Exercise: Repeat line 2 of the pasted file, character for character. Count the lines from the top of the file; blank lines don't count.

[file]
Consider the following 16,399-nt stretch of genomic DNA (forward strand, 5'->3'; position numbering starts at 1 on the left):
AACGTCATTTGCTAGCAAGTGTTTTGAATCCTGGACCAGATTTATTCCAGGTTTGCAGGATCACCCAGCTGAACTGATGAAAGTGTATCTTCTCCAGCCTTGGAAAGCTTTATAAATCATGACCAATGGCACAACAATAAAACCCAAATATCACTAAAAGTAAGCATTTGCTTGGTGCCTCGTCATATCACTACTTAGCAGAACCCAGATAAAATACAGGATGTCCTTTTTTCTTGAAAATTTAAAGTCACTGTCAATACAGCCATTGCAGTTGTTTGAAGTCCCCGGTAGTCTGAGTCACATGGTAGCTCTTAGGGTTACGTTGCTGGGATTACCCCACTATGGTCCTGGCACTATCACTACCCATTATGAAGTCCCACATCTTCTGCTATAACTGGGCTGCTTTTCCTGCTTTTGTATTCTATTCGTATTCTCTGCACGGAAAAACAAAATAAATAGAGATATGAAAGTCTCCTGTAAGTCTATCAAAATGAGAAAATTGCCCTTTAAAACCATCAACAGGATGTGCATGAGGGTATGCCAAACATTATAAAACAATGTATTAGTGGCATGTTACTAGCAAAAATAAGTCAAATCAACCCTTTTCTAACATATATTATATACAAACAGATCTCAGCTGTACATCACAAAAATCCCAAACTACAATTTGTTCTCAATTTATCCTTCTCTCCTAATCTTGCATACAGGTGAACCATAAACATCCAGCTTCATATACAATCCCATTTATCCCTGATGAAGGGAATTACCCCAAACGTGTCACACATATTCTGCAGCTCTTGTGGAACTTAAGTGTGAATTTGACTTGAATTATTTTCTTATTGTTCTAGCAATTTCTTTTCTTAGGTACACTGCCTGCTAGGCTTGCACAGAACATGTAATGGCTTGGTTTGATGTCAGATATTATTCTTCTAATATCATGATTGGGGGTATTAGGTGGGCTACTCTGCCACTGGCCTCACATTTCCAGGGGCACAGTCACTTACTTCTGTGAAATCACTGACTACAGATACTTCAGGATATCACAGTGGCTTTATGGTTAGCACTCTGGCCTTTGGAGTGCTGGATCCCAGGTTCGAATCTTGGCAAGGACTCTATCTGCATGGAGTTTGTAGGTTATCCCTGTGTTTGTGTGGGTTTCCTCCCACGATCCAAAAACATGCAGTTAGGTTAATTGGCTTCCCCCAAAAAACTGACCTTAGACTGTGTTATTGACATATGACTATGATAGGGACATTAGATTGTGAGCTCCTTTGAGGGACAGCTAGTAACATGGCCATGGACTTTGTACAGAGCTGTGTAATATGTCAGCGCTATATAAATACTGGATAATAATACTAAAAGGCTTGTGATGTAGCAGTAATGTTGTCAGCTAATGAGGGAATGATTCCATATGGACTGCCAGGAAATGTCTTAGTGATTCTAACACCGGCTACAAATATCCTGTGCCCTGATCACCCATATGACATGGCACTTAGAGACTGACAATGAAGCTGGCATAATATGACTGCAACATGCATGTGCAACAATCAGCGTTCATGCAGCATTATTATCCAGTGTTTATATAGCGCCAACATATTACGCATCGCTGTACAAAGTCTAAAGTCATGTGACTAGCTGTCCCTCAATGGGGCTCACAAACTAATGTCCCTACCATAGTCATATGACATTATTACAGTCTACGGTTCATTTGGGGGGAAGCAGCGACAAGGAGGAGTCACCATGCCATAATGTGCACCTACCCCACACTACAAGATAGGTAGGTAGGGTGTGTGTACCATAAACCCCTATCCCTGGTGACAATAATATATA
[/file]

AACGTCATTTGCTAGCAAGTGTTTTGAATCCTGGACCAGATTTATTCCAGGTTTGCAGGATCACCCAGCTGAACTGATGAAAGTGTATCTTCTCCAGCCTTGGAAAGCTTTATAAATCATGACCAATGGCACAACAATAAAACCCAAATATCACTAAAAGTAAGCATTTGCTTGGTGCCTCGTCATATCACTACTTAGCAGAACCCAGATAAAATACAGGATGTCCTTTTTTCTTGAAAATTTAAAGTCACTGTCAATACAGCCATTGCAGTTGTTTGAAGTCCCCGGTAGTCTGAGTCACATGGTAGCTCTTAGGGTTACGTTGCTGGGATTACCCCACTATGGTCCTGGCACTATCACTACCCATTATGAAGTCCCACATCTTCTGCTATAACTGGGCTGCTTTTCCTGCTTTTGTATTCTATTCGTATTCTCTGCACGGAAAAACAAAATAAATAGAGATATGAAAGTCTCCTGTAAGTCTATCAAAATGAGAAAATTGCCCTTTAAAACCATCAACAGGATGTGCATGAGGGTATGCCAAACATTATAAAACAATGTATTAGTGGCATGTTACTAGCAAAAATAAGTCAAATCAACCCTTTTCTAACATATATTATATACAAACAGATCTCAGCTGTACATCACAAAAATCCCAAACTACAATTTGTTCTCAATTTATCCTTCTCTCCTAATCTTGCATACAGGTGAACCATAAACATCCAGCTTCATATACAATCCCATTTATCCCTGATGAAGGGAATTACCCCAAACGTGTCACACATATTCTGCAGCTCTTGTGGAACTTAAGTGTGAATTTGACTTGAATTATTTTCTTATTGTTCTAGCAATTTCTTTTCTTAGGTACACTGCCTGCTAGGCTTGCACAGAACATGTAATGGCTTGGTTTGATGTCAGATATTATTCTTCTAATATCATGATTGGGGGTATTAGGTGGGCTACTCTGCCACTGGCCTCACATTTCCAGGGGCACAGTCACTTACTTCTGTGAAATCACTGACTACAGATACTTCAGGATATCACAGTGGCTTTATGGTTAGCACTCTGGCCTTTGGAGTGCTGGATCCCAGGTTCGAATCTTGGCAAGGACTCTATCTGCATGGAGTTTGTAGGTTATCCCTGTGTTTGTGTGGGTTTCCTCCCACGATCCAAAAACATGCAGTTAGGTTAATTGGCTTCCCCCAAAAAACTGACCTTAGACTGTGTTATTGACATATGACTATGATAGGGACATTAGATTGTGAGCTCCTTTGAGGGACAGCTAGTAACATGGCCATGGACTTTGTACAGAGCTGTGTAATATGTCAGCGCTATATAAATACTGGATAATAATACTAAAAGGCTTGTGATGTAGCAGTAATGTTGTCAGCTAATGAGGGAATGATTCCATATGGACTGCCAGGAAATGTCTTAGTGATTCTAACACCGGCTACAAATATCCTGTGCCCTGATCACCCATATGACATGGCACTTAGAGACTGACAATGAAGCTGGCATAATATGACTGCAACATGCATGTGCAACAATCAGCGTTCATGCAGCATTATTATCCAGTGTTTATATAGCGCCAACATATTACGCATCGCTGTACAAAGTCTAAAGTCATGTGACTAGCTGTCCCTCAATGGGGCTCACAAACTAATGTCCCTACCATAGTCATATGACATTATTACAGTCTACGGTTCATTTGGGGGGAAGCAGCGACAAGGAGGAGTCACCATGCCATAATGTGCACCTACCCCACACTACAAGATAGGTAGGTAGGGTGTGTGTACCATAAACCCCTATCCCTGGTGACAATAATATATA